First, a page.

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Writing Confronting Stories: Q&A with author Robert Newton

May 21, 2019


This isn’t your first book that deals with the death of a parent or an unreliable parent and the impact this has on a teenage character. What are you hoping readers will take away from Promise Me Happy?

Absent parents can make life tricky for some teenagers. In Promise Me Happy, I wanted to explore what can happen sometimes when teenagers, especially young boys grow up without good male role models in their lives. It’s such an impressionable time, a time when you’re trying to make sense of the things around you. It’s also a time when you’re trying to work out who you are. Without good examples in their lives young men don’t get shown what it means to be a good man. This in turn can have a huge effect on their behaviour, their relationships and their attitudes to a whole range of things.

Teenagers now have an abundance of wonderful YA books to choose from and this genre appears to be more popular than ever with teens and adults. Why did you choose to write in this genre?

Writing YA felt really natural to me. It felt right straightaway. I suppose it had something to do with my own childhood. Even though my younger years weren’t always easy, it’s a time that I love revisiting in my stories. It’s a time of new experiences, heightened emotions and high stakes where something like breaking up with someone can seem like the end of the world. I love the intensity that comes when writing YA.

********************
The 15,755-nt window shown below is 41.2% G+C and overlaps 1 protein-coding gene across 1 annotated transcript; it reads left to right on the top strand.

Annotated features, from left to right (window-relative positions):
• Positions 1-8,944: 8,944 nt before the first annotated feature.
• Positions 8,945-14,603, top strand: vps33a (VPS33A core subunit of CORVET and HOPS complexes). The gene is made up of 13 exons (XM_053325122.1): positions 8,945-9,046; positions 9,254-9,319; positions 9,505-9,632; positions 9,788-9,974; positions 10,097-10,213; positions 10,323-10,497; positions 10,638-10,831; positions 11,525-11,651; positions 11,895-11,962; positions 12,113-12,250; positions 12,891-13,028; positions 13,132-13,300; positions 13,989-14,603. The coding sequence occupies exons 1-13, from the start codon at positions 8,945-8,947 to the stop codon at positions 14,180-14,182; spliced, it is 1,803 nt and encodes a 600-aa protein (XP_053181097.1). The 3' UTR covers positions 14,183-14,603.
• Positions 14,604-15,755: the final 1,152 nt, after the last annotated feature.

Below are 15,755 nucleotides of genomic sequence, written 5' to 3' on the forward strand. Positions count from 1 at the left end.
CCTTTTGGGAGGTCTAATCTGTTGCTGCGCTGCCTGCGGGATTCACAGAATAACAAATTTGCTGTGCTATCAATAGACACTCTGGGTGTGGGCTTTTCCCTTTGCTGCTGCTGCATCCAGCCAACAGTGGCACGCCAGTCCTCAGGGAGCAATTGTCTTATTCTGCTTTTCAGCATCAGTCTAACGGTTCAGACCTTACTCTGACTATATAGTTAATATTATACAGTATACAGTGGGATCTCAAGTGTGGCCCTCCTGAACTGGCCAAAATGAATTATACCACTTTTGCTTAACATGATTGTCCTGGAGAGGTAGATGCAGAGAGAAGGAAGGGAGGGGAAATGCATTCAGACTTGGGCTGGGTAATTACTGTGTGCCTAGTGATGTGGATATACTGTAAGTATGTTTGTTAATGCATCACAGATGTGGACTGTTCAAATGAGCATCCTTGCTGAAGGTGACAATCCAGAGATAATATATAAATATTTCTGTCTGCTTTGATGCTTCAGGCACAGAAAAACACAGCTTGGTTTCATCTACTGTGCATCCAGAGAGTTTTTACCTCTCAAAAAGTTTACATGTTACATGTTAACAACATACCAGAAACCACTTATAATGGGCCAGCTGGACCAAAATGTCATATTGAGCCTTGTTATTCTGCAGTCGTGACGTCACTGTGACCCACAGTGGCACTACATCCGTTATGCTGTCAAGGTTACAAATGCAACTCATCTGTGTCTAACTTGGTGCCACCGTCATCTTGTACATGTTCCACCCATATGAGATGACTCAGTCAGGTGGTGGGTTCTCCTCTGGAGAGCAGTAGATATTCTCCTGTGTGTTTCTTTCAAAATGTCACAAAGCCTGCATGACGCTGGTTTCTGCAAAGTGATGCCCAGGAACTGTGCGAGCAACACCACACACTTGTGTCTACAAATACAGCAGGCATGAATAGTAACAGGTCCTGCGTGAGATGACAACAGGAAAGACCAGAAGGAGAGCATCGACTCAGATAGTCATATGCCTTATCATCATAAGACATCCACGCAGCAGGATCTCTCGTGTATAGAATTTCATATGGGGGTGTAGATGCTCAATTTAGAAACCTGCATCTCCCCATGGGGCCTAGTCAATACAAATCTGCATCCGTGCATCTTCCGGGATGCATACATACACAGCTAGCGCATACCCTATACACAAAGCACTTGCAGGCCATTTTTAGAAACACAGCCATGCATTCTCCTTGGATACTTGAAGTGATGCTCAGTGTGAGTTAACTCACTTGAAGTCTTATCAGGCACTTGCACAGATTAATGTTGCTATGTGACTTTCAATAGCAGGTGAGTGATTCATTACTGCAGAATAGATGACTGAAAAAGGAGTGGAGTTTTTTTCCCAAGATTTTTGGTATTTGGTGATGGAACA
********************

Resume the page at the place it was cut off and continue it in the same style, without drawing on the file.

Why do you think it’s important for teens to reflect on the issues that you write about?

In my work as a fire fighter I’ve been exposed to many confronting incidents. I’m constantly reminded how some kids get dealt a really bad hand in life. Through no fault of their own some kids are up against it right from the start and so I like writing stories for them, stories where they get to see themselves and see others in similar situations. And while those stories are important for those young people doing it hard, they are also important for young people who come from more privileged backgrounds. Exposing young people to all aspects of life in stories sometimes means writing confronting stories. But I never write them without my secret ingredient. Hope.

You have three daughters and work as a full time fire fighter with the Metropolitan Fire Brigade. How do you balance this with a successful writing career?

It’s about being organised, snatching writing moments whenever I can and milking the times when the writing seems to be flowing. I also have a very supportive and understanding wife.

What are some of the YA books that you read when growing up that have stayed with you?

Watership Down was the first book that I really got lost in.

Paddy Clarke Ha Ha Ha by Roddy Doyle.

The Butcher Boy by Patrick McCabe.

I also adored the Tintin comics. We had a dog named Snowy and I made my mum knit me a turtle neck jumper!

Purchase a copy of Promise Me Happy by Robert Newton | Read our review | Read an extract

Robert Newton works as a firefighter with the Metropolitan Fire Brigade. His first novel, My Name is Will Thompson, was published in 2001. Since then he has written seven other novels for young people, including RunnerThe Black Dog Gang (shortlisted for the NSW Premier’s Literary Awards) and When We Were Two (winner of a Prime Minister’s Literary Award for Young Adult Fiction). He lives on the Mornington Peninsula with his wife and three daughters.







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